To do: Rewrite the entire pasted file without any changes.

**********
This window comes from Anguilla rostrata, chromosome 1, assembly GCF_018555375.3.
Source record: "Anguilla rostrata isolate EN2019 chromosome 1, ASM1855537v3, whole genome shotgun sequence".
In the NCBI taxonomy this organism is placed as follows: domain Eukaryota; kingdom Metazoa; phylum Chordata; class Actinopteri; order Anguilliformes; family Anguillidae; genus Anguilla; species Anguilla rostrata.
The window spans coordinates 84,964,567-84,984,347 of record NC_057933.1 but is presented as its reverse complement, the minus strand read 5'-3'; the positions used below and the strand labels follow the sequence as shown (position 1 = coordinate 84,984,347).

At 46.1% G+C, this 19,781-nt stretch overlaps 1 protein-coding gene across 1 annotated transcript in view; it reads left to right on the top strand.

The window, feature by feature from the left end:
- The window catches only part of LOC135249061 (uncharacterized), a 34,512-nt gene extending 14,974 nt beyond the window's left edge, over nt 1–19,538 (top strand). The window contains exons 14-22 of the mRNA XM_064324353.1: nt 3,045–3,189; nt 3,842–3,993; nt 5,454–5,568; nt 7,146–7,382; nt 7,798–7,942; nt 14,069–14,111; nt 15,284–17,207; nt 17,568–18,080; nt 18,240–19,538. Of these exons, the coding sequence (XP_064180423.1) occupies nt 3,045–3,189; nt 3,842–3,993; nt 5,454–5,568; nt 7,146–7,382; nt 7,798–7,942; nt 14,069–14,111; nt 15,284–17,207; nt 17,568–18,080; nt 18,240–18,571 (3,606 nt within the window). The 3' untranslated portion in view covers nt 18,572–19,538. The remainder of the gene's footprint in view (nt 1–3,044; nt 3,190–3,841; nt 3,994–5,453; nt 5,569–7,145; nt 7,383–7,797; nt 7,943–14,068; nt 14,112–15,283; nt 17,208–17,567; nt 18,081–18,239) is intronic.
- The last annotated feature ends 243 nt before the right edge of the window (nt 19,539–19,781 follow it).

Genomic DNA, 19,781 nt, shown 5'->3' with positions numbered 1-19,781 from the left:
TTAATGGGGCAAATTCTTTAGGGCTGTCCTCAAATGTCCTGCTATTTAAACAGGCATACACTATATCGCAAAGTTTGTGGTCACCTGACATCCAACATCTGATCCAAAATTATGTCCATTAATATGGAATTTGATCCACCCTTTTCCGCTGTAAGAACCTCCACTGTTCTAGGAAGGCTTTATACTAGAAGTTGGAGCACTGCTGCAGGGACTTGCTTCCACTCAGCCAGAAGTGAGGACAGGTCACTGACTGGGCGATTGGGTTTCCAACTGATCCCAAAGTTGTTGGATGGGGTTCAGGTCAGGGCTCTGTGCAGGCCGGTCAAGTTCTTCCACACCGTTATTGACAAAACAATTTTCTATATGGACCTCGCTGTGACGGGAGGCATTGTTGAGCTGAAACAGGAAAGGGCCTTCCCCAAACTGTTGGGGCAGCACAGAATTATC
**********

This window comes from Anguilla rostrata, chromosome 1, assembly GCF_018555375.3.
Source record: "Anguilla rostrata isolate EN2019 chromosome 1, ASM1855537v3, whole genome shotgun sequence".
In the NCBI taxonomy this organism is placed as follows: domain Eukaryota; kingdom Metazoa; phylum Chordata; class Actinopteri; order Anguilliformes; family Anguillidae; genus Anguilla; species Anguilla rostrata.
The window spans coordinates 84,964,567-84,984,347 of record NC_057933.1 but is presented as its reverse complement, the minus strand read 5'-3'; the positions used below and the strand labels follow the sequence as shown (position 1 = coordinate 84,984,347).

At 46.1% G+C, this 19,781-nt stretch overlaps 1 protein-coding gene across 1 annotated transcript in view; it reads left to right on the top strand.

The window, feature by feature from the left end:
- The window catches only part of LOC135249061 (uncharacterized), a 34,512-nt gene extending 14,974 nt beyond the window's left edge, over nt 1–19,538 (top strand). The window contains exons 14-22 of the mRNA XM_064324353.1: nt 3,045–3,189; nt 3,842–3,993; nt 5,454–5,568; nt 7,146–7,382; nt 7,798–7,942; nt 14,069–14,111; nt 15,284–17,207; nt 17,568–18,080; nt 18,240–19,538. Of these exons, the coding sequence (XP_064180423.1) occupies nt 3,045–3,189; nt 3,842–3,993; nt 5,454–5,568; nt 7,146–7,382; nt 7,798–7,942; nt 14,069–14,111; nt 15,284–17,207; nt 17,568–18,080; nt 18,240–18,571 (3,606 nt within the window). The 3' untranslated portion in view covers nt 18,572–19,538. The remainder of the gene's footprint in view (nt 1–3,044; nt 3,190–3,841; nt 3,994–5,453; nt 5,569–7,145; nt 7,383–7,797; nt 7,943–14,068; nt 14,112–15,283; nt 17,208–17,567; nt 18,081–18,239) is intronic.
- The last annotated feature ends 243 nt before the right edge of the window (nt 19,539–19,781 follow it).

Genomic DNA, 19,781 nt, shown 5'->3' with positions numbered 1-19,781 from the left:
TTAATGGGGCAAATTCTTTAGGGCTGTCCTCAAATGTCCTGCTATTTAAACAGGCATACACTATATCGCAAAGTTTGTGGTCACCTGACATCCAACATCTGATCCAAAATTATGTCCATTAATATGGAATTTGATCCACCCTTTTCCGCTGTAAGAACCTCCACTGTTCTAGGAAGGCTTTATACTAGAAGTTGGAGCACTGCTGCAGGGACTTGCTTCCACTCAGCCAGAAGTGAGGACAGGTCACTGACTGGGCGATTGGGTTTCCAACTGATCCCAAAGTTGTTGGATGGGGTTCAGGTCAGGGCTCTGTGCAGGCCGGTCAAGTTCTTCCACACCGTTATTGACAAAACAATTTTCTATATGGACCTCGCTGTGACGGGAGGCATTGTTGAGCTGAAACAGGAAAGGGCCTTCCCCAAACTGTTGGGGCAGCACAGAATTATC